February 8, 2013
Stuart's father, kindly milquetoast Dr. Cranley (Henry Travers), would like to help Rains, but instead Rains chooses to work with Cranley's useless and cowardly assistant, Dr. Kemp (William Harrigan). Their relationship ends badly.
Rains concentrates his adventures in the small village of Ipping, causing chaos particularly in a tavern run by the easily frightened Una O'Connor and her blockheaded husband Forrester Harvey. Hapless bobby E.E. Clive is no match for Rains, so bigwig Holmes Herbert is brought in to corner and kill Rains, despite the difficulty this will impose on Universal in making a sequel.
How others will see it. Universal during the early sound era seemed to specialize in horror movies, with Dracula, Frankenstein, The Mummy, and The Wolf Man among their other influential efforts. The special effects are pretty good, and director James Whale and the lead Claude Rains remain highly regarded to this day.
The movie was ignored by the Academy Awards, which did not take the horror genre seriously (not even Frankenstein managed a nomination). But more importantly, it was a box office success, and launched a long and notable career for Rains, though primarily in key supporting roles.
Today at imdb.com, The Invisible Man has a respectable 13K user votes and a high user rating of 7.7. There is a substantial gender gap, particularly among women over 45, who grade it only 6.0. This is likely due to Stuart's character, which is comically impassioned and disturbed over Rains' disappearance, madness, and status as a hunted outlaw. Any respectable woman would simply move on to greener pastures.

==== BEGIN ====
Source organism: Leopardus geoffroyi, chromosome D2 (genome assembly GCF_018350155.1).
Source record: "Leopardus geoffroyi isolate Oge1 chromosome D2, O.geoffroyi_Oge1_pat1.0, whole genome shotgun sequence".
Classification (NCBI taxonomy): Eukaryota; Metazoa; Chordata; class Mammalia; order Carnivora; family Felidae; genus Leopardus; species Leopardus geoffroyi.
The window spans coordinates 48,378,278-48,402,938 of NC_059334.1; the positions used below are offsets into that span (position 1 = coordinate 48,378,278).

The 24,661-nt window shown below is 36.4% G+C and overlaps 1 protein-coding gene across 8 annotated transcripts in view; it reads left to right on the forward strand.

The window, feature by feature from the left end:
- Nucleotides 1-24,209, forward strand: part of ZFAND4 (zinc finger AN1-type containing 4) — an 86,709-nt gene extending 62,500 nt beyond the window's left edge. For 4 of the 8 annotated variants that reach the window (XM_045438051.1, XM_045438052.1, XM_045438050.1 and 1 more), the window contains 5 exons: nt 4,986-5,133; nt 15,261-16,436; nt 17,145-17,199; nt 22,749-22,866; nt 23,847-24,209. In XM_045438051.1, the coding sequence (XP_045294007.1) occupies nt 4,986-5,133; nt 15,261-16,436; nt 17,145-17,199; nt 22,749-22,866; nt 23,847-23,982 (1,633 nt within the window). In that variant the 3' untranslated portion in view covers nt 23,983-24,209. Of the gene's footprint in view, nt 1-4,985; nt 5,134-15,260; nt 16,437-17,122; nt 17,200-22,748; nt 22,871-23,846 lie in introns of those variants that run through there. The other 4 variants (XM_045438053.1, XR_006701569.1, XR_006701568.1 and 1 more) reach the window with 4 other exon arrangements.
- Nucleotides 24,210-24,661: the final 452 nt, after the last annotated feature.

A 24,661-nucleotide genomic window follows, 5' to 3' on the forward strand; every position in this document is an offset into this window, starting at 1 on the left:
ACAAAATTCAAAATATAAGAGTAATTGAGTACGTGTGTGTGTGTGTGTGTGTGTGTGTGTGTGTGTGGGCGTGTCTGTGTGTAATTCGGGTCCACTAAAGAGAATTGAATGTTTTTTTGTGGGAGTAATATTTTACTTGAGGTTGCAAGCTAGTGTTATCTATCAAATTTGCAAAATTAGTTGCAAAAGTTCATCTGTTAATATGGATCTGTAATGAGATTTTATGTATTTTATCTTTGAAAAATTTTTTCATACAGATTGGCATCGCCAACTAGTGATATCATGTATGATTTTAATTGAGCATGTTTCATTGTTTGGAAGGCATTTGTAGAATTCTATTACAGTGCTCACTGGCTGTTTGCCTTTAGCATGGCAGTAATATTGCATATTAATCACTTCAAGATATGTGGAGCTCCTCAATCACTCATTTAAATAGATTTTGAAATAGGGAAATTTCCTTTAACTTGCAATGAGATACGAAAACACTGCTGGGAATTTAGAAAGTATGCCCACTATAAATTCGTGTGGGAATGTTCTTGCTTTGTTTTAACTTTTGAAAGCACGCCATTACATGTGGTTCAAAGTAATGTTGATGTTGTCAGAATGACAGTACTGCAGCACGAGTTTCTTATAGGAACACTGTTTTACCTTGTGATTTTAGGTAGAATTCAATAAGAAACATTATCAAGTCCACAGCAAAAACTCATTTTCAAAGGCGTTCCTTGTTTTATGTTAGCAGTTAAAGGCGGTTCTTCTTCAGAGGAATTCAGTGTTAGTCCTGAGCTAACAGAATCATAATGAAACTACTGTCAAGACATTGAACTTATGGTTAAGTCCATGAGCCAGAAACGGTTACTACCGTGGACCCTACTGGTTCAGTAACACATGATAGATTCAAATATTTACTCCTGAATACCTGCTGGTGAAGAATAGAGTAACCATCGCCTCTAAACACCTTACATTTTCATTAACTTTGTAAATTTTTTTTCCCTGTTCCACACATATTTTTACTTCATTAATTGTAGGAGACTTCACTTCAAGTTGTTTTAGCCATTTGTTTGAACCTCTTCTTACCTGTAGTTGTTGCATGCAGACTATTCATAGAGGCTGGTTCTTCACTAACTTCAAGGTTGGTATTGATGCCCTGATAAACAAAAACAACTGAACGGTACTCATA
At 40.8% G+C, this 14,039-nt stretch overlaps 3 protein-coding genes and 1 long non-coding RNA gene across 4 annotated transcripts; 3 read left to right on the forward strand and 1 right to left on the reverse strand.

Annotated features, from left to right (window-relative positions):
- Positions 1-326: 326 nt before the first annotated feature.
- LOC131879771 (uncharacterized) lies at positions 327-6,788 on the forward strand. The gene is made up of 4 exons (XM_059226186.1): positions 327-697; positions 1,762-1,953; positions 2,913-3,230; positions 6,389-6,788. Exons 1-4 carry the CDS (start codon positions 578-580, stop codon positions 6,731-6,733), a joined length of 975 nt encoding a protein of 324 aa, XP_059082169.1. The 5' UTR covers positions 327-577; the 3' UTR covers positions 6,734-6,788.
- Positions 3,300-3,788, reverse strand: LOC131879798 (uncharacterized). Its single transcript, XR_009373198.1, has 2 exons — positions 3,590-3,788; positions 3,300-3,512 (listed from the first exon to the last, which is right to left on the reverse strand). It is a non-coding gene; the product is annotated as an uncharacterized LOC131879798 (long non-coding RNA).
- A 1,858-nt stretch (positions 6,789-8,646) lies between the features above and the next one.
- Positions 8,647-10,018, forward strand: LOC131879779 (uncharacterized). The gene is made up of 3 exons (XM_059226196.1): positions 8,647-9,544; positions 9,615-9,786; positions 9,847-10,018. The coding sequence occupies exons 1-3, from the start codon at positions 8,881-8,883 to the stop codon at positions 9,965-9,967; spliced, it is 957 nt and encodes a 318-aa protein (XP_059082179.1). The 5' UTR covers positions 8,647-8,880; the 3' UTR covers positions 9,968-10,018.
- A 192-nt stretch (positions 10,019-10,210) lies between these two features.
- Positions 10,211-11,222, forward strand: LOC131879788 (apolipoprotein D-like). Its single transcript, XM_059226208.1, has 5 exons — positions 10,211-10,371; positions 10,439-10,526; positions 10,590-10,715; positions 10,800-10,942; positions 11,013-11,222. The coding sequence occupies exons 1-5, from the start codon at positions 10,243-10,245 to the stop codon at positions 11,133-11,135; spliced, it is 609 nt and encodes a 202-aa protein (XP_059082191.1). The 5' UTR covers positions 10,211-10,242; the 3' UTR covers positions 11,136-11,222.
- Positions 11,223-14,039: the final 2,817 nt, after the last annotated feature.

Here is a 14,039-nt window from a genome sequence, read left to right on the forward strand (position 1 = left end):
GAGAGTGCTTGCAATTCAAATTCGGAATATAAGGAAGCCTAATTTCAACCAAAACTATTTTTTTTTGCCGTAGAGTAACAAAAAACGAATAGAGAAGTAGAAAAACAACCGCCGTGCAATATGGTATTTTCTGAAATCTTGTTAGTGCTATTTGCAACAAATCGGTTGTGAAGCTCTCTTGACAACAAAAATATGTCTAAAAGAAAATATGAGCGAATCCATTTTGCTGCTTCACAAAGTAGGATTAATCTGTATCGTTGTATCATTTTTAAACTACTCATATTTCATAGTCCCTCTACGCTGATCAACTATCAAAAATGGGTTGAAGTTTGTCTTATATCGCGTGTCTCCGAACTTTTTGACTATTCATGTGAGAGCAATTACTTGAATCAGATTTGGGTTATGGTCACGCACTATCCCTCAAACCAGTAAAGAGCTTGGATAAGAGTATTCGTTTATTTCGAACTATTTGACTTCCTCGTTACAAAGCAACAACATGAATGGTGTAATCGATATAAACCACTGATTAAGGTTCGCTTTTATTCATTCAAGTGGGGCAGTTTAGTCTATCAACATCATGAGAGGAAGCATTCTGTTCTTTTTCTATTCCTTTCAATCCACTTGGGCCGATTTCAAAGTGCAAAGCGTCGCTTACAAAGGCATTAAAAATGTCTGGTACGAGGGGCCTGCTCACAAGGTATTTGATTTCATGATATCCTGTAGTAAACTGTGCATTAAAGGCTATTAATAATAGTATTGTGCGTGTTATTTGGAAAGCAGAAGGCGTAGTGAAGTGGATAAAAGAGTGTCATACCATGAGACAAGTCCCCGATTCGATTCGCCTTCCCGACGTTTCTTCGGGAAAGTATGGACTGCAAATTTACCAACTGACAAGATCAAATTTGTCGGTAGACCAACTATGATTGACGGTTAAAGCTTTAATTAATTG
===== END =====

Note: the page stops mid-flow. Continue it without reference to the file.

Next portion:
How I felt about it. Besides Stuart's incredulous performance, we are also curious about the decisions made by Rains. I certainly can accept that he would conduct dangerous experiments in secret. But it is foolish to go to an unfamiliar village, where he will be scrutinized as an eccentric and frightening outsider, to try to return to visibility. His best bet is to 'fess up to Henry Travers, despite any loss of pride that might ensue.
More to the point, if you are to conduct a reign of terror as an invisible man, it is much more effective not to let everyone know that you are invisible. That is, snuff people out when you have them alone, instead of in a group where you are far more likely to be discovered or caught. But then again, mad scientists aren't known for shrewd judgment.